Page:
Is Religion Evil?

From the time of the Enlightenment (17th and 18th centuries), many have viewed religion with indifference or hostility, but there has never been such widespread hatred of religion as can be seen today in popular culture. One manifestation of hatred towards religion is the popularity of so-called “new atheism.” Here are some typical “new atheist” quotations:

That religion may have served some necessary function for us in the past does not preclude the possibility that it is now the greatest impediment to our building a global civilization. —Sam Harris

We keep on being told that religion, whatever its imperfections, at least instills morality. On every side, there is conclusive evidence that the contrary is the case and that faith causes people to be more mean, more selfish, and perhaps above all, more stupid. —Christopher Hitchens

One of the things that is wrong with religion is that it teaches us to be satisfied with answers which are really not answers at all. —Richard Dawkins

Nothing is wrong with peace and love. It is all the more regrettable that so many of Christ’s followers seem to disagree. —Richard Dawkins

Most conscientious people know why the “new atheists” feel the way they do. Religion is often misused to rationalize violence, misuse of authority, hatred, and war. But many good things can be used for evil purposes, including family and ethnic loyalty, philosophy, patriotism, and political/economic theory. In fact, although “new atheists” look to science as the basis of rationality and human dignity, science is no more immune to misuse. Principled opponents of eugenics programs have been called “antiscientific,” and the Darwinist principle of the “survival of the fittest” has been used to rationalize slavery and ethnic cleansing. Marxist dogma claimed a “scientific” basis for exterminating entire classes of people it labeled “parasites” or “enemies of the working class.”

Although reason and science have proven their power, they are useless as moral guides without the guidance of religious principles. During World War II science made it possible to incinerate Dresden, Tokyo, Nagasaki, and Hiroshima, but contributed nothing to the discussion of whether doing so was justifiable.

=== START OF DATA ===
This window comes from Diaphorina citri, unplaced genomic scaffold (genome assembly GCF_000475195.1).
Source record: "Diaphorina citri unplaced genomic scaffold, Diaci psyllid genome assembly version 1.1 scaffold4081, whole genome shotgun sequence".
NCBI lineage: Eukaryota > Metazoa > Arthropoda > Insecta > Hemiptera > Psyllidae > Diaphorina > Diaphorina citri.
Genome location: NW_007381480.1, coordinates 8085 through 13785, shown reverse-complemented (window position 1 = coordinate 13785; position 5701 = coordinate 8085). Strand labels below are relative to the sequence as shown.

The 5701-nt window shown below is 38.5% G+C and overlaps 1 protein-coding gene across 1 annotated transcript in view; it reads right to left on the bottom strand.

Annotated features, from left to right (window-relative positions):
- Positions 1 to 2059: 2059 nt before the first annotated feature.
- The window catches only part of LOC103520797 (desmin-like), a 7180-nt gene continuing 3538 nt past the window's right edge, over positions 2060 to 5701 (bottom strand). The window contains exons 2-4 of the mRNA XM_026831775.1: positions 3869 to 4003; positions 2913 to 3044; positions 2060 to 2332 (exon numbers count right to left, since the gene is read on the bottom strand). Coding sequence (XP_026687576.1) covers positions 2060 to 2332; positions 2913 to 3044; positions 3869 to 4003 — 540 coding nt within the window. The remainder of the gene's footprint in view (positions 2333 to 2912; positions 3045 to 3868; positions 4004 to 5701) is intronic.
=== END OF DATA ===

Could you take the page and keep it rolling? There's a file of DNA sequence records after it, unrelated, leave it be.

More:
Most people recognize that knowing whether a potential action is “good” or “bad” is more important than merely knowing how to do it. Determining whether an action is moral or immoral is a judgment of value and faith, not of mere reason. Values and faith are intrinsically linked to religion. Even the most basic assumption of science that “knowledge is good” is a judgment of value—a religious act. (See What is religion?)

Sam Harris, Christopher Hitchens, Richard Dawkins, and other “new atheists” aren’t the only people who recognize how destructive misused religion can be. One need not be educated in Oxford or Harvard to recognize religious fanaticism. People from every historical period and every culture know the dangers of religion gone amok. A short list of those who warned against religious dogma and religious excesses would include Confucius, Siddhartha Gautama (Buddha), Isaiah, Zarathustra, Socrates, and Jesus Messiah. Despising religion instead of seeking its renewal isn’t a step towards enlightenment but a step towards nihilism and despair.

Religion—in the sense of a faith system that establishes parameters for good and evil—is just as necessary as science. Rather than being the enemy of science, true religion humanizes and civilizes it and keeps it from creating monsters.

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